NASA discovers Earth-like planet orbiting 'cousin' of Sun
Not only is this planet squarely in the Goldilocks zone — where life could exist because it is neither too hot nor too cold to support liquid water — its star looks like an older cousin of our Sun, the US space agency said.
That means the planet, which is 1,400 light-years away, could offer a glimpse into the Earth’s apocalyptic future, scientists said.
Known as Kepler 452b, the planet was detected by the US space agency’s Kepler Space Telescope, which has been hunting for other worlds like ours since 2009.
“Kepler 452b is orbiting a close cousin of our Sun, but one that is 1.5 billion years older,” NASA said in a statement.
Its star is four percent more massive than the Sun and 10 percent brighter.
If the planet is rocky, and scientists believe that it has a better than even chance of being just that, then it could be in the midst of a fearful scenario, as the heat from its dying star evaporates Kepler 452b’s lakes and oceans.
“If Kepler 452b is indeed a rocky planet, its location vis-a-vis its star could mean that it is just entering a runaway greenhouse phase of its climate history,” said Doug Caldwell, a Search for Extraterrestrial Intelligence (SETI) Institute scientist working on the Kepler mission.
“The increasing energy from its aging sun might be heating the surface and evaporating any oceans. The water vapor would be lost from the planet forever,” he added.
“Kepler 452b could be experiencing now what the Earth will undergo more than a billion years from now, as the Sun ages and grows brighter.”
The Kepler mission launched in 2009 to search for exoplanets, which are planets outside our solar system, particularly those about the size of Earth or smaller.
“Today, and thousands of discoveries later, astronomers are on the cusp of finding something people have dreamed about for thousands of years — another Earth,” NASA said in a statement.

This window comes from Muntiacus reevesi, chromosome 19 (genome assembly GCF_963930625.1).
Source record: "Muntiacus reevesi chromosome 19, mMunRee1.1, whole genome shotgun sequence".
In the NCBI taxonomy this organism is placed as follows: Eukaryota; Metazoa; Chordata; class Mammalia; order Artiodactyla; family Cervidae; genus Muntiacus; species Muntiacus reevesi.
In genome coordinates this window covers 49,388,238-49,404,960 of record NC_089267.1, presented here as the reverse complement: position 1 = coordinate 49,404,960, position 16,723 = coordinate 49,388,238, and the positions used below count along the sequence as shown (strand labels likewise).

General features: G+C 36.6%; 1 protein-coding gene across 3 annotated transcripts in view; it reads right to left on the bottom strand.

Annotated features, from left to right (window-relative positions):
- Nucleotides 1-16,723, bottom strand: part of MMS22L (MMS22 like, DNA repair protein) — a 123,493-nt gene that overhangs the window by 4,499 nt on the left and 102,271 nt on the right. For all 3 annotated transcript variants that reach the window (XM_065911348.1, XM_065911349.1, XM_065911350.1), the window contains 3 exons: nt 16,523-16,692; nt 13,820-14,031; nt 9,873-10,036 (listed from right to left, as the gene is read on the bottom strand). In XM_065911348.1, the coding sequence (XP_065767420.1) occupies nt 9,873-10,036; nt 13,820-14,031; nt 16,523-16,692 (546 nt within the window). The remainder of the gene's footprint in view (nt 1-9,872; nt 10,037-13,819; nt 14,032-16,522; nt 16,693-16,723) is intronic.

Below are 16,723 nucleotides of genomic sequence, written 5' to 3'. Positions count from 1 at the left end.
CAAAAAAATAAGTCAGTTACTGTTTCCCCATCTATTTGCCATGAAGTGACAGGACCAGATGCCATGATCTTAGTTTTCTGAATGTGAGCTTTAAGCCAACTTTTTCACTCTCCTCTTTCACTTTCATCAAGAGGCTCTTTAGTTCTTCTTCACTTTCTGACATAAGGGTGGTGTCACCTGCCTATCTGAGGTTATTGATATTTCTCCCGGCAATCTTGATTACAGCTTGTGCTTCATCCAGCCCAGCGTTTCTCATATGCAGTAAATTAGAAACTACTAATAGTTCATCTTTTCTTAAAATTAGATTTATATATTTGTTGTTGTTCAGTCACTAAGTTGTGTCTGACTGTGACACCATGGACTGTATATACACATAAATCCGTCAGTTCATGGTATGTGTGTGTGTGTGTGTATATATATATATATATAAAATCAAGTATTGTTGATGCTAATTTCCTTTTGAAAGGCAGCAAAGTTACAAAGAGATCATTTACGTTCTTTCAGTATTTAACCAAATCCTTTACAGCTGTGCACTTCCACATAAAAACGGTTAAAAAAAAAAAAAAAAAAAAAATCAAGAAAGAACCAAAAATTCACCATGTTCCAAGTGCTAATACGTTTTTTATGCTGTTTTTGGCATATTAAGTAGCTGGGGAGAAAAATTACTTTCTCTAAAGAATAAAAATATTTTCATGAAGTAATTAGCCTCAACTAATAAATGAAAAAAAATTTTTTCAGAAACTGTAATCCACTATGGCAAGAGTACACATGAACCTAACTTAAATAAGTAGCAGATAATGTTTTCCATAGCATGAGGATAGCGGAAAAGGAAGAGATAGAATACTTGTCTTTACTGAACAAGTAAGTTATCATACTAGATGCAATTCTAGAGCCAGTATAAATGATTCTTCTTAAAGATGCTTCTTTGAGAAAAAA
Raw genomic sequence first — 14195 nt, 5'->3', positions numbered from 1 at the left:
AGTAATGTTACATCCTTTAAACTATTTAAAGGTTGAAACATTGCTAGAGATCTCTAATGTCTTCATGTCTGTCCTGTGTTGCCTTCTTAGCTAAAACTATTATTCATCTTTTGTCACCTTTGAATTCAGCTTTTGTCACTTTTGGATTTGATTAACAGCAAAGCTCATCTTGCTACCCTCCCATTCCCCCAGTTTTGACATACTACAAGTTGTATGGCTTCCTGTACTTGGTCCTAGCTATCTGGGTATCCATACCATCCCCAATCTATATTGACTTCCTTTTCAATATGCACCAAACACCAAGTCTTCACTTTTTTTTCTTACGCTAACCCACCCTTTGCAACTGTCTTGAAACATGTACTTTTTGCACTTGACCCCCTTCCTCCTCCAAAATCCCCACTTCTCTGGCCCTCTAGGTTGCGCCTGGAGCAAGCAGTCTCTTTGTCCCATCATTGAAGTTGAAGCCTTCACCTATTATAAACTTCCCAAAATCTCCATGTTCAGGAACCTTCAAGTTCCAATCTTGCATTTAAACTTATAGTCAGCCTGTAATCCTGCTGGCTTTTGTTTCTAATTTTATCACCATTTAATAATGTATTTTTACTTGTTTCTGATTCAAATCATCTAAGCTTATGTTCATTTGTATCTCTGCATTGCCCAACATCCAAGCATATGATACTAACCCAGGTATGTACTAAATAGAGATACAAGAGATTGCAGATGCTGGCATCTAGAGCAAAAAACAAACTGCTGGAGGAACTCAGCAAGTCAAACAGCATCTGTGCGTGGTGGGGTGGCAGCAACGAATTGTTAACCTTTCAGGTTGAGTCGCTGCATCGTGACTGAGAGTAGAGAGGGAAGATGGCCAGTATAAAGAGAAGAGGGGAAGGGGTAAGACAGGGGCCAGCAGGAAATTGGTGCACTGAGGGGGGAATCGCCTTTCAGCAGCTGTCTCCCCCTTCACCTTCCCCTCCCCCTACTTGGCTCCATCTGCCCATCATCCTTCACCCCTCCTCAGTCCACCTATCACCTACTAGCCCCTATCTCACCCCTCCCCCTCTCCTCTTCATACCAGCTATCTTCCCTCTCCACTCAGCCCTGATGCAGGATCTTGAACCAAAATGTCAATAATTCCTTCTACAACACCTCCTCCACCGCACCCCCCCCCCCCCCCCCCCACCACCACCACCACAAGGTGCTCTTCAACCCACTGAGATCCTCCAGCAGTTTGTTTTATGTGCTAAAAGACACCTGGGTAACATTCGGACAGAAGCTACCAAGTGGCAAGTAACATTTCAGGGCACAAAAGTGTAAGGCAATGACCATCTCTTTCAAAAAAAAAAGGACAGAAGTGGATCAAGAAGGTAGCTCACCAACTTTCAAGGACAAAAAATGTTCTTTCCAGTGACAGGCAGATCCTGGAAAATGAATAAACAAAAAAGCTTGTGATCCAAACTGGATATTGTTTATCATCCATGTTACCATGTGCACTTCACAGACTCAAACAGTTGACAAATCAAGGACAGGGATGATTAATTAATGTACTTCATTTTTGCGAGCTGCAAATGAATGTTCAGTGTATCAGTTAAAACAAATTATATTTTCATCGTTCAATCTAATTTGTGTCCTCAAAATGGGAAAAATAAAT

On Thursday, NASA released the latest catalog of exoplanet candidates, adding more than 500 new possible planets to the 4,175 already found by the space-based telescope.
“This catalog contains our first analysis of all Kepler data, as well as an automated assessment of these results,” said SETI Institute scientist Jeffrey Coughlin.
The new catalog includes 12 candidates that are less than twice the diameter of Earth and which are orbiting in the habitable zones of their stars.
Of those 12 new candidates, Kepler 452b “is the first to be confirmed as a planet,” NASA said.
Kepler identifies possible planets by watching for dips in the brightness of stars, which could be caused by a planet passing between the star and the telescope.
Other scientific tools are needed to judge whether the planet is gassy or rocky.
The Kepler mission has cost NASA about $600 million, and the US space agency said in 2013 that two of its orientation wheels had lost function, leaving the space telescope beyond repair.
But scientists have years to pore over the data it has returned in order to narrow the search for Earth-like worlds.